Near average 30% 50% 40% 40%
Below average 10% 30% 50% 50%

Nelson, Marlborough, Buller:

Seasonal temperatures are likely to be in the above average range. Rainfalls are likely to be near normal overall, while stream flows and soil moisture levels are equally likely to be near normal or below normal.

Probabilities are assigned in three categories; above average, near average, and below average. The full probability breakdown is:

Temperature Rainfall Soil moisture Stream flows
Near average 30% 50% 40% 40%
Below average 20% 20% 40% 40%

West Coast, Alps and Foothills, Inland Otago, Southland:

Temperatures are very likely to be in the above average category. Seasonal rainfall, stream flows and soil moisture levels are likely to be near normal.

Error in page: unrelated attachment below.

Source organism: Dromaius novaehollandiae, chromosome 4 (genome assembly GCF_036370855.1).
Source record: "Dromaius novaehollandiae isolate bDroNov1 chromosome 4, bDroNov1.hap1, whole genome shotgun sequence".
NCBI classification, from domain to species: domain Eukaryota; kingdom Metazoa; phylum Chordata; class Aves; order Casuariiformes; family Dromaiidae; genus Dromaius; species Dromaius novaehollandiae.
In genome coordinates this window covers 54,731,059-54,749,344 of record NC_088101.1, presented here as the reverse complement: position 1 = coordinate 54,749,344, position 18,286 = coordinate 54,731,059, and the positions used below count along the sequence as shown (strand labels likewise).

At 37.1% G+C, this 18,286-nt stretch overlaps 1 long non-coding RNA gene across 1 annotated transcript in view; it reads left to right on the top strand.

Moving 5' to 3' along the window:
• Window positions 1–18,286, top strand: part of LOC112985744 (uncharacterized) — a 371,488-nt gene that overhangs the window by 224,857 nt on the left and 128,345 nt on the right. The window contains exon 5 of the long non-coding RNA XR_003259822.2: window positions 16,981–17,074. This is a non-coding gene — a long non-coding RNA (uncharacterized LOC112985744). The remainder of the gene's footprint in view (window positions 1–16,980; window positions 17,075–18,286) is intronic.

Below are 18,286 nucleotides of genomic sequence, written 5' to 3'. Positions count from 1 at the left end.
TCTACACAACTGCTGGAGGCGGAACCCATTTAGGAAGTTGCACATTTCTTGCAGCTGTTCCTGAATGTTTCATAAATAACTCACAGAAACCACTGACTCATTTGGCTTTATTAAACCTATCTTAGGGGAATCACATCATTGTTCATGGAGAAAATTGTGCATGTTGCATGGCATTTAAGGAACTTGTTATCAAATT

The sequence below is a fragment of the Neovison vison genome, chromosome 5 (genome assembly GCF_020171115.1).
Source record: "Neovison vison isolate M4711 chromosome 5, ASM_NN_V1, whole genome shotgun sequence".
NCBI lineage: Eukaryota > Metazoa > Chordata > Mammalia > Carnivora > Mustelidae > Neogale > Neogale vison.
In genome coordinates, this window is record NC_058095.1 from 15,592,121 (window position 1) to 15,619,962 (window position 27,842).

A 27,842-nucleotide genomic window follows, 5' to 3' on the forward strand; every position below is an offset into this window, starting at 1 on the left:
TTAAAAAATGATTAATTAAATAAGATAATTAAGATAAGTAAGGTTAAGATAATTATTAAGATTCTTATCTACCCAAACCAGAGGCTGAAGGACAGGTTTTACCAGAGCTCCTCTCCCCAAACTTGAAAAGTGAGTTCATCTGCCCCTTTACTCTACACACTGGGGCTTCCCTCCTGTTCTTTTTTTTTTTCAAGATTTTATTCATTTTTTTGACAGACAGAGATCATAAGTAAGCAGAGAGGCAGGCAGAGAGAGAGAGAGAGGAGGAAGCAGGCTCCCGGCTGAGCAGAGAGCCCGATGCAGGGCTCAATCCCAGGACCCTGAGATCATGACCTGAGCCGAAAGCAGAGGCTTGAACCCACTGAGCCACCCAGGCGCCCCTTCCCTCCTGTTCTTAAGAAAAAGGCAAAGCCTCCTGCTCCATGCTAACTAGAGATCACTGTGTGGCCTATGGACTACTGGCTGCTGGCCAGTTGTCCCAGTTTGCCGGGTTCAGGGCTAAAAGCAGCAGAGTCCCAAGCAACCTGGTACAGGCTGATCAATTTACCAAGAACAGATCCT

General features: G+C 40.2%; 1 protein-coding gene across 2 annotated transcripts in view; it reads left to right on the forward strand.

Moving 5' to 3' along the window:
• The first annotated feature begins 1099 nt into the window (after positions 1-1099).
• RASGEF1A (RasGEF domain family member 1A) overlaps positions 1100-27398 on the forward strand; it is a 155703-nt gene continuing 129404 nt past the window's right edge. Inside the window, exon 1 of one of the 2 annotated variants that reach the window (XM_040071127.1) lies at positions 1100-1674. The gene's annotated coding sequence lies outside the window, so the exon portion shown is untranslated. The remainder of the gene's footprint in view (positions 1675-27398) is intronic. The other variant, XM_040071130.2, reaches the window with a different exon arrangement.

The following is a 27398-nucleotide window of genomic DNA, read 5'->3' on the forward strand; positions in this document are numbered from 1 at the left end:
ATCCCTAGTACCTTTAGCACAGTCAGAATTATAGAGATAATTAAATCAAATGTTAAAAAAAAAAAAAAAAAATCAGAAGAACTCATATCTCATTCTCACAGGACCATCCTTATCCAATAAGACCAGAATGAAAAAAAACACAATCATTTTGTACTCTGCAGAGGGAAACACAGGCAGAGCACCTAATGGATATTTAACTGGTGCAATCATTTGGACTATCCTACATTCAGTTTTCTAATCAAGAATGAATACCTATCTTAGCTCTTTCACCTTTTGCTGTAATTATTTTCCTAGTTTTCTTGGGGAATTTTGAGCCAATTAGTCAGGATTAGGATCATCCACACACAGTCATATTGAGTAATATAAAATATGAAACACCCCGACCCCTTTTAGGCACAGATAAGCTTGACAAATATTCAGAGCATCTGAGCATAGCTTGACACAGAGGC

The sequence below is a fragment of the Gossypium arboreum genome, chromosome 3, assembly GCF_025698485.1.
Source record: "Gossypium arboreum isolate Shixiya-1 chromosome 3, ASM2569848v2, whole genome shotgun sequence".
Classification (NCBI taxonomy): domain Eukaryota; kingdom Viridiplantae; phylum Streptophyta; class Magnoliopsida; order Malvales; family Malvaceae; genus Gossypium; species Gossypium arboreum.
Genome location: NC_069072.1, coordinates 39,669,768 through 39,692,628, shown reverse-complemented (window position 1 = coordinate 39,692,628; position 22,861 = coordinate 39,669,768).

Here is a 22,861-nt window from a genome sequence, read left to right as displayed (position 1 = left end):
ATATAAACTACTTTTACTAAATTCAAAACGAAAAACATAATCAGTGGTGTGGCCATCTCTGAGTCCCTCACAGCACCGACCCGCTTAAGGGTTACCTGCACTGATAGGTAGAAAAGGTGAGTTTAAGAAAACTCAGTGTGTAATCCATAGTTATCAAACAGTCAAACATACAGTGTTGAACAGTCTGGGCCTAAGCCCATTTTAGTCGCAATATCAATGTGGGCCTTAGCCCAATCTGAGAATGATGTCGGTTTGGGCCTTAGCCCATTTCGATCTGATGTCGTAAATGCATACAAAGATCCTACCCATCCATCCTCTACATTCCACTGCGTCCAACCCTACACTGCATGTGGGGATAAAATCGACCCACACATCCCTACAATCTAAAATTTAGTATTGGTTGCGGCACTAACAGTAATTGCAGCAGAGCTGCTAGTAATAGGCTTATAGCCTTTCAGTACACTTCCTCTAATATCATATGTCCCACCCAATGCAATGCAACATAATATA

Probabilities are assigned in three categories; above average, near average, and below average. The full probability breakdown is:

Temperature Rainfall Soil moisture Stream flows
Above average 60% 30% 30% 30%
Near average 30% 50% 50% 50%
Below average 10% 20% 20% 20%

Coastal Canterbury, East Otago:

Temperatures are very likely to be in the above average category, on the whole during April–June. Seasonal rainfall totals are equally likely to be in the normal or the below normal range, while soil moisture levels and stream flows are very likely to be below normal.

Probabilities are assigned in three categories; above average, near average, and below average. The full probability breakdown is:

Temperature Rainfall Soil moisture Stream flows
Above average 60% 20% 10% 10%
Near average 30% 40% 30% 30%
Below average 10% 40% 60% 60%

Background